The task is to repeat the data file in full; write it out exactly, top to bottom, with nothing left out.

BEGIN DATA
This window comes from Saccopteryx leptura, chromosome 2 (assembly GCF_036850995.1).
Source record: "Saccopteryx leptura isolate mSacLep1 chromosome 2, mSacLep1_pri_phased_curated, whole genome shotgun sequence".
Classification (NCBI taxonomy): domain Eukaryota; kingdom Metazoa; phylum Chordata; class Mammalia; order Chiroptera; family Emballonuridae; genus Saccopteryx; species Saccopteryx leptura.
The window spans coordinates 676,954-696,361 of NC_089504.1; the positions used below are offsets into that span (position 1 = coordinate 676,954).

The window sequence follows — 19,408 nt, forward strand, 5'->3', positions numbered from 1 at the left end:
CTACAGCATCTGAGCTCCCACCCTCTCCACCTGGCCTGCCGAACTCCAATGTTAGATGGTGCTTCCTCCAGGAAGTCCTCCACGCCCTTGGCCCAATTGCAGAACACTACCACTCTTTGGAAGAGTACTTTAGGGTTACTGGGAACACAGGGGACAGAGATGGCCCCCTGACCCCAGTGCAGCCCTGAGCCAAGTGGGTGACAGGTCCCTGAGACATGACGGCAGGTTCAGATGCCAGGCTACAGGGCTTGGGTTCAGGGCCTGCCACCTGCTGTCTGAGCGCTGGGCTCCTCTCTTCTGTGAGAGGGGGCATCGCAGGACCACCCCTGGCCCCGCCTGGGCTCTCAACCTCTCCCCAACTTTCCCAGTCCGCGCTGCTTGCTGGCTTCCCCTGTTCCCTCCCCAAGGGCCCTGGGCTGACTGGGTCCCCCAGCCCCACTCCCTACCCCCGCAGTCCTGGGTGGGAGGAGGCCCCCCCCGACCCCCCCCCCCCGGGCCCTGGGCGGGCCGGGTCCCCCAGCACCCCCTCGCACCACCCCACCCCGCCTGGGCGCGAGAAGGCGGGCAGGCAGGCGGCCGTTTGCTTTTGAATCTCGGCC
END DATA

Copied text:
This window comes from Saccopteryx leptura, chromosome 2 (assembly GCF_036850995.1).
Source record: "Saccopteryx leptura isolate mSacLep1 chromosome 2, mSacLep1_pri_phased_curated, whole genome shotgun sequence".
Classification (NCBI taxonomy): domain Eukaryota; kingdom Metazoa; phylum Chordata; class Mammalia; order Chiroptera; family Emballonuridae; genus Saccopteryx; species Saccopteryx leptura.
The window spans coordinates 676,954-696,361 of NC_089504.1; the positions used below are offsets into that span (position 1 = coordinate 676,954).

The window sequence follows — 19,408 nt, forward strand, 5'->3', positions numbered from 1 at the left end:
CTACAGCATCTGAGCTCCCACCCTCTCCACCTGGCCTGCCGAACTCCAATGTTAGATGGTGCTTCCTCCAGGAAGTCCTCCACGCCCTTGGCCCAATTGCAGAACACTACCACTCTTTGGAAGAGTACTTTAGGGTTACTGGGAACACAGGGGACAGAGATGGCCCCCTGACCCCAGTGCAGCCCTGAGCCAAGTGGGTGACAGGTCCCTGAGACATGACGGCAGGTTCAGATGCCAGGCTACAGGGCTTGGGTTCAGGGCCTGCCACCTGCTGTCTGAGCGCTGGGCTCCTCTCTTCTGTGAGAGGGGGCATCGCAGGACCACCCCTGGCCCCGCCTGGGCTCTCAACCTCTCCCCAACTTTCCCAGTCCGCGCTGCTTGCTGGCTTCCCCTGTTCCCTCCCCAAGGGCCCTGGGCTGACTGGGTCCCCCAGCCCCACTCCCTACCCCCGCAGTCCTGGGTGGGAGGAGGCCCCCCCCGACCCCCCCCCCCCGGGCCCTGGGCGGGCCGGGTCCCCCAGCACCCCCTCGCACCACCCCACCCCGCCTGGGCGCGAGAAGGCGGGCAGGCAGGCGGCCGTTTGCTTTTGAATCTCGGCC